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How is negotiation in a legal dispute different from other negotiations?

For most of us, “negotiation” commonly occurs with some type of business deal – a contract for employment, the sale of a home, the purchase of an automobile (unless you’re a parent, in which case you’re probably involved in negotiation on a daily basis). In business deals, the parties involved usually have somewhat complementary interests – one party wants to sell a house, the other party wants to buy a house – and they are negotiating the specific details of the transaction. While the process involves some aspects of competition, the parties are not necessarily adversaries. For both parties there is a benefit or value associated with the transaction at issue, and the parties can be seen more as partners.

In advance of the negotiation, the parties will determine their reservation points (what is the maximum I’m willing to pay for the item? Or, what is the minimum I’m willing to accept). This could also be called a bottom line. In order to define their reservation points, the parties also need to determine their best alternative to a negotiated agreement, or BATNA (as described by Roger Fisher and William Ury in their book Getting to Yes). In other words, if negotiations fall through and there is no agreement, what course of action will be taken? “[The BATNA] is the standard against which any proposed agreement should be measured.” Is the current proposal better or worse than the BATNA? The reservation point is the point at which you would be better off going to your BATNA. Ideally, negotiations take place in the zone somewhere in between each party’s reservation points – a range of solutions that both parties would prefer to no agreement. However, ultimately if no agreement can be reached, both parties are free to walk away. There is nothing binding them to continued negotiations, and no agreement will be imposed upon them if they fail to reach one on their own.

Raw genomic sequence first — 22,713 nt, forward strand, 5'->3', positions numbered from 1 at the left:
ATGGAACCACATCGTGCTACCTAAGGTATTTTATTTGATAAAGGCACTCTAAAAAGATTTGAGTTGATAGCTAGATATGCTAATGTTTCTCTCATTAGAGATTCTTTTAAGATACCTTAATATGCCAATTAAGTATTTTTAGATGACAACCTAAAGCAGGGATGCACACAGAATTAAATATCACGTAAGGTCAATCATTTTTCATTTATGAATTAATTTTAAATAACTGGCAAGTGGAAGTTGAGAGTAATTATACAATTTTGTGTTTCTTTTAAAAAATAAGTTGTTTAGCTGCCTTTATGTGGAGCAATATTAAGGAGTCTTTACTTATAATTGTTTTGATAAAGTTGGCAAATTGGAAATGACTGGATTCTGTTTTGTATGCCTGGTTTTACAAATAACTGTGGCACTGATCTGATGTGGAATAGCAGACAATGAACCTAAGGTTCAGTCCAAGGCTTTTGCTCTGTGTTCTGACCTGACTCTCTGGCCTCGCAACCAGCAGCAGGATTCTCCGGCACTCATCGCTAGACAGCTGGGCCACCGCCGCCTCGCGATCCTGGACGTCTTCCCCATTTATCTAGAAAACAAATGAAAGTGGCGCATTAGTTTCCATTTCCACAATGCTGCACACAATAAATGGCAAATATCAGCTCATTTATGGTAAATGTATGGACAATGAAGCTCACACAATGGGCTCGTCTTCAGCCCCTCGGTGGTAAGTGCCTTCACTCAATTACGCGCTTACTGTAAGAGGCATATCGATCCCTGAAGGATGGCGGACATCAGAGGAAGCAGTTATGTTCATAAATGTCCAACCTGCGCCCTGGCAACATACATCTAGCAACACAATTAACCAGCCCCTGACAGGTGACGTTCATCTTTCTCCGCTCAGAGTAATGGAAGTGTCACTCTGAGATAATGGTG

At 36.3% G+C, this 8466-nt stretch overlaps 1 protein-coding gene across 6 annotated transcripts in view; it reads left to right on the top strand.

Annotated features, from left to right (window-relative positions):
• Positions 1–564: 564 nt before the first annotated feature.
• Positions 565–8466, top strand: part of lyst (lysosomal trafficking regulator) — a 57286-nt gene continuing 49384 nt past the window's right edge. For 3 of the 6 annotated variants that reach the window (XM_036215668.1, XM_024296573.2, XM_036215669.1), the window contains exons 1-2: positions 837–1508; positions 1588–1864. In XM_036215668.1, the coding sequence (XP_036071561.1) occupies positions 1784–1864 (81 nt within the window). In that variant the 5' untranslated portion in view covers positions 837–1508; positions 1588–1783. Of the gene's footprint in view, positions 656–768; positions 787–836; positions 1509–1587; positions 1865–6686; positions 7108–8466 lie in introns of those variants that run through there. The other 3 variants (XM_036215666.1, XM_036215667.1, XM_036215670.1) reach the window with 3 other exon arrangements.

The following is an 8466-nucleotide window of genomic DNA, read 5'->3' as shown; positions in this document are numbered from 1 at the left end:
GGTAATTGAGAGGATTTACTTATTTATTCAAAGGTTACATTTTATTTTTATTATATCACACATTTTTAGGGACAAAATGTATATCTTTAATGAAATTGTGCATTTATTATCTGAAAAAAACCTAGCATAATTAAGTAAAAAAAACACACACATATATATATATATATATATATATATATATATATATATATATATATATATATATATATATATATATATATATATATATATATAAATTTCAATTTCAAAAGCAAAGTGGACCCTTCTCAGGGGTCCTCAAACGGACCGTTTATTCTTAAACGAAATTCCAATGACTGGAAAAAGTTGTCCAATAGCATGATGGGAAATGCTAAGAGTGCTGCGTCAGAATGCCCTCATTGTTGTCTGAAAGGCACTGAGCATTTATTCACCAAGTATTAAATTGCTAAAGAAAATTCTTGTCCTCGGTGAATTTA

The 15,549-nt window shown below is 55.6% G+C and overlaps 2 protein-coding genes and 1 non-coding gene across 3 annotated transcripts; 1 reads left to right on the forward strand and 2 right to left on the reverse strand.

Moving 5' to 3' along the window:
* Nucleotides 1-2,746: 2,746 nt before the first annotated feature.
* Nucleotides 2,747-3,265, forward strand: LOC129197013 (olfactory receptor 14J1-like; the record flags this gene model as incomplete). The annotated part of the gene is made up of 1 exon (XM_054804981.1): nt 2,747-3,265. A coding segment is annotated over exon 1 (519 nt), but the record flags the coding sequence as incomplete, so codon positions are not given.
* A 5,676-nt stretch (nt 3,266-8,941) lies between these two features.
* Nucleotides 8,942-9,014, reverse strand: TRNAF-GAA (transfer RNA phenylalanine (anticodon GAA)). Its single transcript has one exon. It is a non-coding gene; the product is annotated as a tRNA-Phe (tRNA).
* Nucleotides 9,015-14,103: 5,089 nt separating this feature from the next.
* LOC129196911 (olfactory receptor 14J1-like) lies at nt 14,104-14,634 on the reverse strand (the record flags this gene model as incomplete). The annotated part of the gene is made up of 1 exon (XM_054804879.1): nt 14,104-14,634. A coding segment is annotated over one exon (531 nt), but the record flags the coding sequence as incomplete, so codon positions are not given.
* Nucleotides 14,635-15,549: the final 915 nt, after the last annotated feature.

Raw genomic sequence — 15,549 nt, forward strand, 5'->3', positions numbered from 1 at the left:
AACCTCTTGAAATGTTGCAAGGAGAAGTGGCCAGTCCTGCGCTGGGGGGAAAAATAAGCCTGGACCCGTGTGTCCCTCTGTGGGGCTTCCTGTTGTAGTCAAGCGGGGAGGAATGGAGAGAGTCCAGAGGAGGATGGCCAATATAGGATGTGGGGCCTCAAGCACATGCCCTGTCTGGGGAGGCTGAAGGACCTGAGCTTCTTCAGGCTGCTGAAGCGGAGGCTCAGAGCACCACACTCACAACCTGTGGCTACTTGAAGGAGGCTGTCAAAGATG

In legal disputes, walking away is not necessarily an option. In a case facing or engaged in litigation, both parties often have the same BATNA – court. As Gerald Williams wrote in Negotiating as a Healing Process, once parties are in conflict, there are essentially only two ways out: negotiation or adjudication. Once someone initiates a lawsuit, the opposing party is not free to walk away (unless he or she is willing to risk default judgment in favor of the initiating party). Therefore, the standard against which any proposed agreement should be measured becomes “what would a court do.” In other words, is the current proposal better or worse than what a court might do? A party who feels confident that a court will rule in his or her favor may be more demanding and less likely to compromise. But there are risks and costs associated with trial – for both parties – and parties may be willing to accept a little more or a little less to reach an agreement and avoid the cost, expense, and stress of a trial.

How can attorneys help? While no one can predict with absolute certainty what a court will decide in a case, a skilled lawyer can provide guidance about what judicial outcomes may be more or less likely, so that a client can make a more informed decision. Attorneys can also provide a more rational, less emotional, perspective to the situation. In addition to their experience and training in negotiating, attorneys can often craft creative solutions that the parties couldn’t see themselves.


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